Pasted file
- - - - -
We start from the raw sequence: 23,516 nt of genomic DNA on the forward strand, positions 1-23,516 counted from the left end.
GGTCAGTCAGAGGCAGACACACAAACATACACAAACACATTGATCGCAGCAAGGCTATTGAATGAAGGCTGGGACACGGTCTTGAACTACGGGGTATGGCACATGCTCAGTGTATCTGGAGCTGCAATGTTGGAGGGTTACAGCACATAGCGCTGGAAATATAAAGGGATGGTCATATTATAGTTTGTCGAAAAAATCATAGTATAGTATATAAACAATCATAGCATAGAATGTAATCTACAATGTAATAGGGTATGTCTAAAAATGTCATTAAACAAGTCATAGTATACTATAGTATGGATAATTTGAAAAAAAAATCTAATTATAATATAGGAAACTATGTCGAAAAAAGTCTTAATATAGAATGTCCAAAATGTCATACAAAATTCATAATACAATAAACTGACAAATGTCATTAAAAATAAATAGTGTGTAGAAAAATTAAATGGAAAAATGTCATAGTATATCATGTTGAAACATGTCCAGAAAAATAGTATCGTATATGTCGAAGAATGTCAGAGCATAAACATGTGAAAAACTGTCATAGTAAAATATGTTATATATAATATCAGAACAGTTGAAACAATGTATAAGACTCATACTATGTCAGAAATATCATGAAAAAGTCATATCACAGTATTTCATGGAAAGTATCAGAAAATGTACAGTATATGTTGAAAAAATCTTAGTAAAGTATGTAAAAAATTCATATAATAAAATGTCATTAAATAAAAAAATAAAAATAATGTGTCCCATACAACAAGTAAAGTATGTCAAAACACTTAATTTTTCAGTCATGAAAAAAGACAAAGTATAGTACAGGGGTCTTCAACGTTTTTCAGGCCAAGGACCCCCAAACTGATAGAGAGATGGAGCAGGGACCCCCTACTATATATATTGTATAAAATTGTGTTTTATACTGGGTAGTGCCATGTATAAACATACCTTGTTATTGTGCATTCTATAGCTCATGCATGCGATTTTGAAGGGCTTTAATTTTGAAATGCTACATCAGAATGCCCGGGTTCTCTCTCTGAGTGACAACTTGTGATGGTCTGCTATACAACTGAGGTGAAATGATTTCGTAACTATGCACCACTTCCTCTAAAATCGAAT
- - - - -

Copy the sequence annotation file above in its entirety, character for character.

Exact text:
We start from the raw sequence: 23,516 nt of genomic DNA on the forward strand, positions 1-23,516 counted from the left end.
GGTCAGTCAGAGGCAGACACACAAACATACACAAACACATTGATCGCAGCAAGGCTATTGAATGAAGGCTGGGACACGGTCTTGAACTACGGGGTATGGCACATGCTCAGTGTATCTGGAGCTGCAATGTTGGAGGGTTACAGCACATAGCGCTGGAAATATAAAGGGATGGTCATATTATAGTTTGTCGAAAAAATCATAGTATAGTATATAAACAATCATAGCATAGAATGTAATCTACAATGTAATAGGGTATGTCTAAAAATGTCATTAAACAAGTCATAGTATACTATAGTATGGATAATTTGAAAAAAAAATCTAATTATAATATAGGAAACTATGTCGAAAAAAGTCTTAATATAGAATGTCCAAAATGTCATACAAAATTCATAATACAATAAACTGACAAATGTCATTAAAAATAAATAGTGTGTAGAAAAATTAAATGGAAAAATGTCATAGTATATCATGTTGAAACATGTCCAGAAAAATAGTATCGTATATGTCGAAGAATGTCAGAGCATAAACATGTGAAAAACTGTCATAGTAAAATATGTTATATATAATATCAGAACAGTTGAAACAATGTATAAGACTCATACTATGTCAGAAATATCATGAAAAAGTCATATCACAGTATTTCATGGAAAGTATCAGAAAATGTACAGTATATGTTGAAAAAATCTTAGTAAAGTATGTAAAAAATTCATATAATAAAATGTCATTAAATAAAAAAATAAAAATAATGTGTCCCATACAACAAGTAAAGTATGTCAAAACACTTAATTTTTCAGTCATGAAAAAAGACAAAGTATAGTACAGGGGTCTTCAACGTTTTTCAGGCCAAGGACCCCCAAACTGATAGAGAGATGGAGCAGGGACCCCCTACTATATATATTGTATAAAATTGTGTTTTATACTGGGTAGTGCCATGTATAAACATACCTTGTTATTGTGCATTCTATAGCTCATGCATGCGATTTTGAAGGGCTTTAATTTTGAAATGCTACATCAGAATGCCCGGGTTCTCTCTCTGAGTGACAACTTGTGATGGTCTGCTATACAACTGAGGTGAAATGATTTCGTAACTATGCACCACTTCCTCTAAAATCGAAT